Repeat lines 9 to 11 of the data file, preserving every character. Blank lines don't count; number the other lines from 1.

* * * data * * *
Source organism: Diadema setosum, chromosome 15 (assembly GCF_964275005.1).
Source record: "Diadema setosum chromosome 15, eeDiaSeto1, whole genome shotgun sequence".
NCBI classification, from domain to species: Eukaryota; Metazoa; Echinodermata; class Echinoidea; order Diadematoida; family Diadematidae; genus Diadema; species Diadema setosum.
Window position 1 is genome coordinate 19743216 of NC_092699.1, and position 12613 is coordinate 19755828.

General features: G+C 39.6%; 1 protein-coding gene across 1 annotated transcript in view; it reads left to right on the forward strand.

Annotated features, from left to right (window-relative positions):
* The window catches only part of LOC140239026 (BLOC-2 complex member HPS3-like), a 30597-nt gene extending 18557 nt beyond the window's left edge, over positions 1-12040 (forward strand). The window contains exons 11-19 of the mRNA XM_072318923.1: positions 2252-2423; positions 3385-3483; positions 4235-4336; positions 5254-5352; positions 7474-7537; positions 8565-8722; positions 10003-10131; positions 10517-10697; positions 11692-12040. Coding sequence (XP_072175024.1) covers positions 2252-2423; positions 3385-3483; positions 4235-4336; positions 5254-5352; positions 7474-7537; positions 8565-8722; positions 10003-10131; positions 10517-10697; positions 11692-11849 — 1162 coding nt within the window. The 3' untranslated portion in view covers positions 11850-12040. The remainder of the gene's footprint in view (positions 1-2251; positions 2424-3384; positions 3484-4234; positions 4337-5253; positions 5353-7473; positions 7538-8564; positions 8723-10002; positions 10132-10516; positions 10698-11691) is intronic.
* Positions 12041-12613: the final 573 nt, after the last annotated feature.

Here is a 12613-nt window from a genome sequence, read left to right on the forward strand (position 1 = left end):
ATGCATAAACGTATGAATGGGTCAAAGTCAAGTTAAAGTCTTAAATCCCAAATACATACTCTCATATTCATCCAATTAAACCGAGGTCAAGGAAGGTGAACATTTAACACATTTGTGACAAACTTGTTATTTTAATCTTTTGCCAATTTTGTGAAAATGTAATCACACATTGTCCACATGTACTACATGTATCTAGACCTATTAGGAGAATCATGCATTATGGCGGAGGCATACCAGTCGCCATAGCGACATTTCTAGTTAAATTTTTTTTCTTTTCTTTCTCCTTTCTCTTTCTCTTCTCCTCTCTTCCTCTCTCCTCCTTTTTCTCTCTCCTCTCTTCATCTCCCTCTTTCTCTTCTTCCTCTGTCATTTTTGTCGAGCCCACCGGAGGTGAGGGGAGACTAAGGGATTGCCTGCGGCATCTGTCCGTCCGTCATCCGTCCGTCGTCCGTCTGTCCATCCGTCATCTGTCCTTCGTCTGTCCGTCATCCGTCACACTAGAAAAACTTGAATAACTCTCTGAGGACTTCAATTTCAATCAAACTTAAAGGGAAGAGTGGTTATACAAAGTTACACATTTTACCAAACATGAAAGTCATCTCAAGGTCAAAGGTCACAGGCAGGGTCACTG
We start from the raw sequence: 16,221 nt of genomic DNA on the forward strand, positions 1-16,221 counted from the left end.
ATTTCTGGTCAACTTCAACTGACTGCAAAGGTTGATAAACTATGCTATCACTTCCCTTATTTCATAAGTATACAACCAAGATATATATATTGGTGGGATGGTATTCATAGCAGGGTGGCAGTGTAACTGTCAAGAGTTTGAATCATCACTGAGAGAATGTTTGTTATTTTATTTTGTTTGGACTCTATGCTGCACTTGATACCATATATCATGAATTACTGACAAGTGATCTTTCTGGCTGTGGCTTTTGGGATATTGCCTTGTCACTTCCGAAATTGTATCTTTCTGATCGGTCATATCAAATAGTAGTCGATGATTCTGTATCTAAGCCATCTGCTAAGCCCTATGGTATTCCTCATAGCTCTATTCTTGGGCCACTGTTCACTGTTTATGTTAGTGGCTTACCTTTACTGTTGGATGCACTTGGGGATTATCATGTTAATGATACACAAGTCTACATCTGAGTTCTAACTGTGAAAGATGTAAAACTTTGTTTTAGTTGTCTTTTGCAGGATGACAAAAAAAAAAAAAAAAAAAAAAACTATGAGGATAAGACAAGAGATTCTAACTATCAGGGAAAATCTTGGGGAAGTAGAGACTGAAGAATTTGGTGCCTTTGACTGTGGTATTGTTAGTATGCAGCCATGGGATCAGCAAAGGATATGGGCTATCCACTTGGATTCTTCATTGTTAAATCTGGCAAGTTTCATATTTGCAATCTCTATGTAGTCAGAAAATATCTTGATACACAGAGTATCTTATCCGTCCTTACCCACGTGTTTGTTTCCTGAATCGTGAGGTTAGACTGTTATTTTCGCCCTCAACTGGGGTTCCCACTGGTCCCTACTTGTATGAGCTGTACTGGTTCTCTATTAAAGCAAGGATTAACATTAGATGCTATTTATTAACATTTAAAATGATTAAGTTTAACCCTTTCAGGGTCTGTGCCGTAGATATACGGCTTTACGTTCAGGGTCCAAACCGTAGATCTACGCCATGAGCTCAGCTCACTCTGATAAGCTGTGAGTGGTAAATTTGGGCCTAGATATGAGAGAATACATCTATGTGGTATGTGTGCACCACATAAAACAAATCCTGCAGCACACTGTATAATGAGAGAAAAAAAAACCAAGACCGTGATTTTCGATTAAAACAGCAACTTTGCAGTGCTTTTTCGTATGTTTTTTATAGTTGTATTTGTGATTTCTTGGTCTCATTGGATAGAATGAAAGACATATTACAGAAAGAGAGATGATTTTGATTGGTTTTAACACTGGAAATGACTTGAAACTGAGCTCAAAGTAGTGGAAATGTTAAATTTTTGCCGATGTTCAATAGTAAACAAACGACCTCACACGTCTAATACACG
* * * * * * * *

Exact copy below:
Here is a 12613-nt window from a genome sequence, read left to right on the forward strand (position 1 = left end):
ATGCATAAACGTATGAATGGGTCAAAGTCAAGTTAAAGTCTTAAATCCCAAATACATACTCTCATATTCATCCAATTAAACCGAGGTCAAGGAAGGTGAACATTTAACACATTTGTGACAAACTTGTTATTTTAATCTTTTGCCAATTTTGTGAAAATGTAATCACACATTGTCCACATGTACTACATGTATCTAGACCTATTAGGAGAATCATGCATTATGGCGGAGGCATACCAGTCGCCATAGCGACATTTCTAGTTAAATTTTTTTTCTTTTCTTTCTCCTTTCTCTTTCTCTTCTCCTCTCTTCCTCTCTCCTCCTTTTTCTCTCTCCTCTCTTCATCTCCCTCTTTCTCTTCTTCCTCTGTCATTTTTGTCGAGCCCACCGGAGGTGAGGGGAGACTAAGGGATTGCCTGCGGCATCTGTCCGTCCGTCATCCGTCCGTCGTCCGTCTGTCCATCCGTCATCTGTCCTTCGTCTGTCCGTCATCCGTCACACTAGAAAAACTTGAATAACTCTCTGAGGACTTCAATTTCAATCAAACTTAAAGGGAAGAGTGGTTATACAAAGTTACACATTTTACCAAACATGAAAGTCATCTCAAGGTCAAAGGTCACAGGCAGGGTCACTG
We start from the raw sequence: 16,221 nt of genomic DNA on the forward strand, positions 1-16,221 counted from the left end.